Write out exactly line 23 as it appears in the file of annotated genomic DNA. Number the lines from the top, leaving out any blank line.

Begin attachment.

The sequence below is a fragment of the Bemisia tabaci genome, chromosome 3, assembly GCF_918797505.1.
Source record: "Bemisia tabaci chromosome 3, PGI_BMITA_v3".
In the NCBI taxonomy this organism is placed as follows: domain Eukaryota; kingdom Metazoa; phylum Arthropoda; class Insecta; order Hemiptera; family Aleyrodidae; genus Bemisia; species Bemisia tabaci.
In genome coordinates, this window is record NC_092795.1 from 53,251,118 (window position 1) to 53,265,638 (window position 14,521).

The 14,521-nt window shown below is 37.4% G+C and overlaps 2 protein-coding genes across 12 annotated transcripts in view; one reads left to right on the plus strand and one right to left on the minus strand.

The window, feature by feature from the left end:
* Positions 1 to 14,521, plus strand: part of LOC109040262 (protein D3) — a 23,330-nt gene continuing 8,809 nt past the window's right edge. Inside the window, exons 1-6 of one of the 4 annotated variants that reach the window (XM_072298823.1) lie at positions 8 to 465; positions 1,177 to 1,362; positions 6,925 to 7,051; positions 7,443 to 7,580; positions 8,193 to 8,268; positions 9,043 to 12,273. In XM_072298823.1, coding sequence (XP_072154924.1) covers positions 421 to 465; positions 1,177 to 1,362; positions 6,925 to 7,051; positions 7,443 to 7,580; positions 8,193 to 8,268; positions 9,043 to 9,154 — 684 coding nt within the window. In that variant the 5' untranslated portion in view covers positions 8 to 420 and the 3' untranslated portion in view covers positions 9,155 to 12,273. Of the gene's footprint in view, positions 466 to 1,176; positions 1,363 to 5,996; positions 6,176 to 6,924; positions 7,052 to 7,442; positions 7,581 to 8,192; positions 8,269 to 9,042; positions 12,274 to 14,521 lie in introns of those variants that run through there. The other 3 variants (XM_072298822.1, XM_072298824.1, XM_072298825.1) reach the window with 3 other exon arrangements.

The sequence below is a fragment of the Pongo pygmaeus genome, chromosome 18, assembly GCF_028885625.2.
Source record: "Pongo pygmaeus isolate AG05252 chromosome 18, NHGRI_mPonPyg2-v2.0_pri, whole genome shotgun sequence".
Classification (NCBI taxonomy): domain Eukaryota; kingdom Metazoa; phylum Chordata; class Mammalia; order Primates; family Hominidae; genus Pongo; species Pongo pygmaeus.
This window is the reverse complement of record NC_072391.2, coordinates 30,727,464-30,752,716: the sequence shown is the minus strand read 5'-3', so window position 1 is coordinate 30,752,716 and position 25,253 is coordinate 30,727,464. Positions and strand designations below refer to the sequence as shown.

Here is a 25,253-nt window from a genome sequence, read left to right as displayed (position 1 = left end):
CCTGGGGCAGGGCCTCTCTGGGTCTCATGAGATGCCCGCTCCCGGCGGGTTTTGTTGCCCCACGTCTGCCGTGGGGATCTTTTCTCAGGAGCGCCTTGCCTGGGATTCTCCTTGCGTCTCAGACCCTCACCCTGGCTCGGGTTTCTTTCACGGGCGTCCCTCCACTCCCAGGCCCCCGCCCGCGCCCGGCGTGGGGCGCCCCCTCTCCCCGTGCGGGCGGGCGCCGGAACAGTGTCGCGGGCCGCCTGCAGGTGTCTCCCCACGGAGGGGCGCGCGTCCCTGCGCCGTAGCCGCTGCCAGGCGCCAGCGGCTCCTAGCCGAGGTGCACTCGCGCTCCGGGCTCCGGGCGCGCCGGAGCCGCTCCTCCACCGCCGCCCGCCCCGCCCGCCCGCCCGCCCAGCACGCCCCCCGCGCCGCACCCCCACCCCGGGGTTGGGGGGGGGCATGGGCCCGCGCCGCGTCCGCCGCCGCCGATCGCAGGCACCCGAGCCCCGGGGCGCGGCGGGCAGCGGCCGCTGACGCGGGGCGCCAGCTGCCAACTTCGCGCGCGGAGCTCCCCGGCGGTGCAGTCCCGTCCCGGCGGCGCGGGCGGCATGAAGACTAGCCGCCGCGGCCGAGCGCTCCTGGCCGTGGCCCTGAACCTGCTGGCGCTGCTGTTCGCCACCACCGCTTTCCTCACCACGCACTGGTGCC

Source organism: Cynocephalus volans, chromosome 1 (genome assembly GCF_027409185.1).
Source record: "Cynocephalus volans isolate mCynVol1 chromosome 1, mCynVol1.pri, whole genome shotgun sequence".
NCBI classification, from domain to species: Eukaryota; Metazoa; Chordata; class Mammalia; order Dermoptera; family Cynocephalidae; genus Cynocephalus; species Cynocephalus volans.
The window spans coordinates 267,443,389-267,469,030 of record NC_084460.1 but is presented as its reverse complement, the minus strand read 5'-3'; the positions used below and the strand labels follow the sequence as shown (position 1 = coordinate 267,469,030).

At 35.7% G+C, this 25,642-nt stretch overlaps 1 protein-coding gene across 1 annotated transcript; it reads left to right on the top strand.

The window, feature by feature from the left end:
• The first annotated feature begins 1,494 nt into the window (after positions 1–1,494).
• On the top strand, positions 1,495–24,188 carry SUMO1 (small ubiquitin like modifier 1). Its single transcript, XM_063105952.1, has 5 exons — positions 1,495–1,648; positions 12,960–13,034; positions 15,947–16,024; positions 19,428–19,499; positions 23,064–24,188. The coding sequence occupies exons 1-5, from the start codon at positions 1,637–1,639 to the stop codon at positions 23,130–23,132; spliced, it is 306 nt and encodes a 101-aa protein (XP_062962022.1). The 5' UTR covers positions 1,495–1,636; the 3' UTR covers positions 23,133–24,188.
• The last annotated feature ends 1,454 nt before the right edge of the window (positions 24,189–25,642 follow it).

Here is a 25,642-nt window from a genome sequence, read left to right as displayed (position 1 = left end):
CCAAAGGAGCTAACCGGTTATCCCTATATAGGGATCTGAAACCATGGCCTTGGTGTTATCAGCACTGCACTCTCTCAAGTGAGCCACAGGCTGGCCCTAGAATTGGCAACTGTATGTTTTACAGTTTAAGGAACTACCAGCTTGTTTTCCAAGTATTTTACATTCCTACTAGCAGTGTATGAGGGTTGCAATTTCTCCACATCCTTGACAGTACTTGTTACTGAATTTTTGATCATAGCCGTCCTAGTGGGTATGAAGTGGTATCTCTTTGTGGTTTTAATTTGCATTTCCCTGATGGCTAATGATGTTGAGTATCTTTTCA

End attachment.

Here is a 25,642-nt window from a genome sequence, read left to right as displayed (position 1 = left end):